Some of us find ourselves fearful of offending someone with the gospel. Because of that fear, we wind up giving a watered-down version of the way of salvation. Perhaps we speak of the good news that Jesus died and rose again, or that if someone believes on Jesus he will be saved, or that if someone takes Jesus he will go to heaven. In so doing, we may salve our conscience that we have fulfilled our responsibility to witness, but we have failed to provide enough truth to actually allow the Holy Spirit to bring the person we have thus addressed through conviction of sin to a saving knowledge of Christ. But inasmuch as Scripture does not provide a textbook formula for presenting the gospel, we will not do so here either. Rather, we will note one example of how an “expert” gave the gospel. The account is surprisingly brief: “Felix arrived with Drusilla, his wife who was a Jewess, and sent for Paul and heard him speak about faith in Christ Jesus. But as he was discussing righteousness, self-control and the judgment to come, Felix became frightened and said, ‘Go away for the present, and when I find time I will summon you’” (Acts 24:24b, 25). Please observe the four points Paul pressed home.
1. Faith in Christ Jesus. There is neither gospel nor salvation if Christ is not preached. It is not enough to talk about God, even where the God to Whom we refer is the one true God as revealed in the Word. Untold millions of people believe in God—not just a god, but the God they have learned about in the Bible. Nevertheless, they are still lost in sin. The necessity of the Person and work of Christ is such that Paul could write to the Corinthians: “For I determined to know nothing among you except Jesus Christ, and Him crucified” (I Cor. 2:2). We must determine, like Paul, not to be wishy-washy, generic, or vague about Who it is that provided salvation and how He did so. “Jesus saves” is the thrust of Scripture.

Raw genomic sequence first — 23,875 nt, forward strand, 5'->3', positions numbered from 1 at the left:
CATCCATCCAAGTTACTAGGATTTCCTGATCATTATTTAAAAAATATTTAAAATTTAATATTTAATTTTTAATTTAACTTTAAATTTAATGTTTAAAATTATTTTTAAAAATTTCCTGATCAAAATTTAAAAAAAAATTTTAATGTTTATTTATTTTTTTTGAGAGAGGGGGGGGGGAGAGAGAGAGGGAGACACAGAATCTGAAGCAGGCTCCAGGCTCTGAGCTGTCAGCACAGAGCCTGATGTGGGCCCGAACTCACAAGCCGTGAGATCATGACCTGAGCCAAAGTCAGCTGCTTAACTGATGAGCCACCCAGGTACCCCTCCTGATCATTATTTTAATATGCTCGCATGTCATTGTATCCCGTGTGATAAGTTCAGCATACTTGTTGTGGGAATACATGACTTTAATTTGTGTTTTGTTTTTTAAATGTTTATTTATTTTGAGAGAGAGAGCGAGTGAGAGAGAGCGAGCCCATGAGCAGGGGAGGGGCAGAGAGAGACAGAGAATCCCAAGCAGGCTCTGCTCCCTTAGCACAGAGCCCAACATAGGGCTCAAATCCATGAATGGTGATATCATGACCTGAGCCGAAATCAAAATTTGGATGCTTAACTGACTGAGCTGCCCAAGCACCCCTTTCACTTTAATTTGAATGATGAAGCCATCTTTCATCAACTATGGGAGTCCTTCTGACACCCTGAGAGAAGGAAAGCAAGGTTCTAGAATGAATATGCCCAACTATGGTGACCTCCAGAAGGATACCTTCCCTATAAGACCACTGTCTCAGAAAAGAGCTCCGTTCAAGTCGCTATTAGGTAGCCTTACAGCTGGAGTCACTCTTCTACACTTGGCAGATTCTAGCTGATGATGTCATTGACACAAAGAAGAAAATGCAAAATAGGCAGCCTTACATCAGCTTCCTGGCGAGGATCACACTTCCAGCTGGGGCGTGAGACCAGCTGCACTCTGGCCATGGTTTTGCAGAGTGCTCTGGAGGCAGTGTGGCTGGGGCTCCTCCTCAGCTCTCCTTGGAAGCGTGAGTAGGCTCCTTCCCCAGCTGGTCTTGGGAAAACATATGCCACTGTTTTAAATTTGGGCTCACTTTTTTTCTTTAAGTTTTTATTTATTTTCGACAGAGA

But He does not save apart from Spirit-engendered faith. Knowledge of Christ and His saving work will not save, nor will mental assent to the reality and truth of the facts of Christ’s death, even including mental assent to His stated purpose for coming and dying: “Christ Jesus came into the world to save sinners” (I Tim. 1:15b). Salvation demands a personal trust, a confident dependency on Christ and His cross-work alone.
2. Righteousness. In order to drive home the reality of sin and the necessity of salvation, Paul broached the topic of righteousness. Doubtless he touched on the fact that God is perfectly holy and demands absolute righteousness of any who would escape the punishment of hell for their sins, enter heaven, receive eternal life, and enjoy the fellowship of His Presence. Doubtless he made it clear that no one, not Caesar, not Felix, not Paul himself, no Gentile, and no Jew can meet God’s standard.
3. Self-control. Perfect self-control would be required to meet God’s holy standard. No man has ever achieved such absolute self-control. And as Felix had coaxed Drusilla away from the man she had married originally, it was evident that Felix had failed miserably in that instance alone to measure up to God’s standard.
4. Judgment to come. No human or governmental authority might condemn Felix for his sins, but Paul assured him that, though he might not seem to experience any consequences for his transgressions in this life, there is a final judgment coming at which time he would stand before God in the Person of His Son, and hear pronounced his final and eternal damnation. No escape clause.
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